Aaron Wilton, Nancy Carlin and Robert Ernst in Indra’s Net Theater’s Copenhagen. Photo: David Rowland

Berkeley’s Indra’s Net Theater is now staging playwright Michael Frayn’s illustrious, award-winning drama, Copenhagen. The play, well directed by Bruce Coughran (Indra’s Net’s artistic director) is the first American production of a newly revised-version (2018). The celebrated Copenhagen is based on the 1941 meeting between two internationally respected physicists, Niels Bohr and Werner Heisenberg in Copenhagen. It is an intellectually stimulating evening that imaginatively explores science, war, morality and the human heart.

Niels Bohr (1885–1962), winner of the 1922 Nobel Prize in physics, was a Danish physicist who made vital early contributions to the understanding of atomic structure and quantum theory. His former assistant and younger friend, the German national, Werner Heisenberg (1901–1976), also a renowned Nobel winner, is best known for his “Uncertainty Principle.”

After World War II broke out in Europe, and Germany invaded Denmark, Bohr and Heisenberg found themselves on opposing sides of the war and the race to develop atomic weapons. In 1943, Bohr, a half-Jew, and his wife escaped from Denmark to the United States, immediately before the Nazis sought to round up and capture Denmark’s Jewish population. While in the U.S., Bohr worked on the atomic bomb project in Los Alamos. Heisenberg remained in Germany as the head of Germany’s nuclear reactor program, where he researched atomic technology but did not pursue the development of an atom bomb.

Fundamentally, Copenhagen attempts to understand why Heisenberg (played by Aaron Wilton), made the arduous trip from Germany to Denmark in 1941 to visit his former mentor, Bohr (Robert Ernst) and Bohr’s wife Margrethe (Nancy Carlin). Did Heisenberg want to discuss his moral objections toward scientists working on nuclear weapons? Did he want to flaunt his and his nation’s success to his erstwhile professor? Or was perhaps Heisenberg concerned for Bohr’s safety?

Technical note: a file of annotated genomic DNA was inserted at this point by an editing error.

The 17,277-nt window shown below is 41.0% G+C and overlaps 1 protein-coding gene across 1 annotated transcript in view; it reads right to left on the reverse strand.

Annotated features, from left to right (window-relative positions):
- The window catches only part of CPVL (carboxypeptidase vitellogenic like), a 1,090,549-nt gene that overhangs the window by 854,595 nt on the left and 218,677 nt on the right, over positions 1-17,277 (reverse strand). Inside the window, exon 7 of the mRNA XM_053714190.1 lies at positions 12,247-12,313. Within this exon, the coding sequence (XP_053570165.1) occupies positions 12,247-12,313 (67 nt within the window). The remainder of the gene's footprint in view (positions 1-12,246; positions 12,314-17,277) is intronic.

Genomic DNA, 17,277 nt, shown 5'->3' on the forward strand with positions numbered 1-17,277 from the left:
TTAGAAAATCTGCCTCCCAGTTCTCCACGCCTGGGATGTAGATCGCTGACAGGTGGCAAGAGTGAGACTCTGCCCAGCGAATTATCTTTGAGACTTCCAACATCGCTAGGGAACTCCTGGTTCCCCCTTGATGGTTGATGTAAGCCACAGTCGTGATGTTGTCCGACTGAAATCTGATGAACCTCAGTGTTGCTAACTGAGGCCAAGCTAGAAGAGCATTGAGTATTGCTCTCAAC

Frayn (Noises Off, Democracy) meticulously researched the meeting through all sources then available to him and based the first version of his play upon them. It was staged in London’s West End in 1998, then on Broadway in 2000, and by Indra’s Net Theater in 2013. However, in light of the fracas caused by the original production among the scientific community, those who knew the two, and the generally intellectually curious, much more information was declassified, letters were newly released, and interviews held, which did help to elucidate the subject. Yet, the new version, though clearer, is not dispositive of the contents of the scientists’ fateful meeting.

Copenhagen is presented in a non-linear fashion. So time is malleable; at times, one character may be musing aloud in the years after the reunion, unaware of the other two on stage, or the three may actually be meeting in Copenhagen in 1941. Margrethe comments, sometimes as a participant, but also sporadically as an observer, on the actions and words of the two physicists. Occasionally, Bohr and Heisenberg name-drop and lapse into scientific jargon, but happily, one will remind the other to speak plainly so that Margrethe will understand. (A bit of sexism there, since Margrethe typed all her husband’s scientific papers and appeared to be quite conversant and knowledgeable in physics.)

The two and one-half hour (one intermission) weighty production is well-acted, though simply staged. It is a bit dense at times and requires the audience’s full attention. But those with a curious mind and those who seek to understand human dynamics will be well rewarded.

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Emily S. Mendel

Emily S. Mendel reviews Berkeley’s vibrant theater scene for Berkeleyside. As a native New Yorker (although an East Bay resident for most of her life), Emily grew up loving and studying theater, from...